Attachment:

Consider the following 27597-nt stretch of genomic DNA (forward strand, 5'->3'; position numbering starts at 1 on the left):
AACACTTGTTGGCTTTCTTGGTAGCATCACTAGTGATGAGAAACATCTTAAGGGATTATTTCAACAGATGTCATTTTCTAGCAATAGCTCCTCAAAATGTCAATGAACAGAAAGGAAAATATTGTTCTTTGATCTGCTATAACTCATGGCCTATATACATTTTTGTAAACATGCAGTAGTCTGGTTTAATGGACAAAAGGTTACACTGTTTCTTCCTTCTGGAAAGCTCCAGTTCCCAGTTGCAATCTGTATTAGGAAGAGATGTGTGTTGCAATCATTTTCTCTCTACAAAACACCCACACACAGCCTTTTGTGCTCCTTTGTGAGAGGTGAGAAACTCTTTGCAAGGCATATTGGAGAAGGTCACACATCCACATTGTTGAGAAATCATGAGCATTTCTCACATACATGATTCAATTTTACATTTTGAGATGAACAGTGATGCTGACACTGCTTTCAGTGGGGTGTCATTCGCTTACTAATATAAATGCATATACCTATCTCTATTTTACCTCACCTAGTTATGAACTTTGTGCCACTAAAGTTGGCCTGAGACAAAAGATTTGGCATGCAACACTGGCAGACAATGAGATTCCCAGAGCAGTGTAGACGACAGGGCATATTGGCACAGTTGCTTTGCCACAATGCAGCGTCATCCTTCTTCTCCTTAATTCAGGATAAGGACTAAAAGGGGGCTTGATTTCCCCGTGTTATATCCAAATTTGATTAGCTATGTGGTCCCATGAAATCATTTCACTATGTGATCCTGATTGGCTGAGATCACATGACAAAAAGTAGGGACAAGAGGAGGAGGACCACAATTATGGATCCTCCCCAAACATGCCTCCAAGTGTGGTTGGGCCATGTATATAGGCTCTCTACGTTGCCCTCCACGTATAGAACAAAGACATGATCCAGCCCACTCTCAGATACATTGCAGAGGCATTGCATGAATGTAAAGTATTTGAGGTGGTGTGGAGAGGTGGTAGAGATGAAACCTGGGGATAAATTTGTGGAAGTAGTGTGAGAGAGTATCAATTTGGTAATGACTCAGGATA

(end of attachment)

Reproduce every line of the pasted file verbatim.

Consider the following 27597-nt stretch of genomic DNA (forward strand, 5'->3'; position numbering starts at 1 on the left):
AACACTTGTTGGCTTTCTTGGTAGCATCACTAGTGATGAGAAACATCTTAAGGGATTATTTCAACAGATGTCATTTTCTAGCAATAGCTCCTCAAAATGTCAATGAACAGAAAGGAAAATATTGTTCTTTGATCTGCTATAACTCATGGCCTATATACATTTTTGTAAACATGCAGTAGTCTGGTTTAATGGACAAAAGGTTACACTGTTTCTTCCTTCTGGAAAGCTCCAGTTCCCAGTTGCAATCTGTATTAGGAAGAGATGTGTGTTGCAATCATTTTCTCTCTACAAAACACCCACACACAGCCTTTTGTGCTCCTTTGTGAGAGGTGAGAAACTCTTTGCAAGGCATATTGGAGAAGGTCACACATCCACATTGTTGAGAAATCATGAGCATTTCTCACATACATGATTCAATTTTACATTTTGAGATGAACAGTGATGCTGACACTGCTTTCAGTGGGGTGTCATTCGCTTACTAATATAAATGCATATACCTATCTCTATTTTACCTCACCTAGTTATGAACTTTGTGCCACTAAAGTTGGCCTGAGACAAAAGATTTGGCATGCAACACTGGCAGACAATGAGATTCCCAGAGCAGTGTAGACGACAGGGCATATTGGCACAGTTGCTTTGCCACAATGCAGCGTCATCCTTCTTCTCCTTAATTCAGGATAAGGACTAAAAGGGGGCTTGATTTCCCCGTGTTATATCCAAATTTGATTAGCTATGTGGTCCCATGAAATCATTTCACTATGTGATCCTGATTGGCTGAGATCACATGACAAAAAGTAGGGACAAGAGGAGGAGGACCACAATTATGGATCCTCCCCAAACATGCCTCCAAGTGTGGTTGGGCCATGTATATAGGCTCTCTACGTTGCCCTCCACGTATAGAACAAAGACATGATCCAGCCCACTCTCAGATACATTGCAGAGGCATTGCATGAATGTAAAGTATTTGAGGTGGTGTGGAGAGGTGGTAGAGATGAAACCTGGGGATAAATTTGTGGAAGTAGTGTGAGAGAGTATCAATTTGGTAATGACTCAGGATA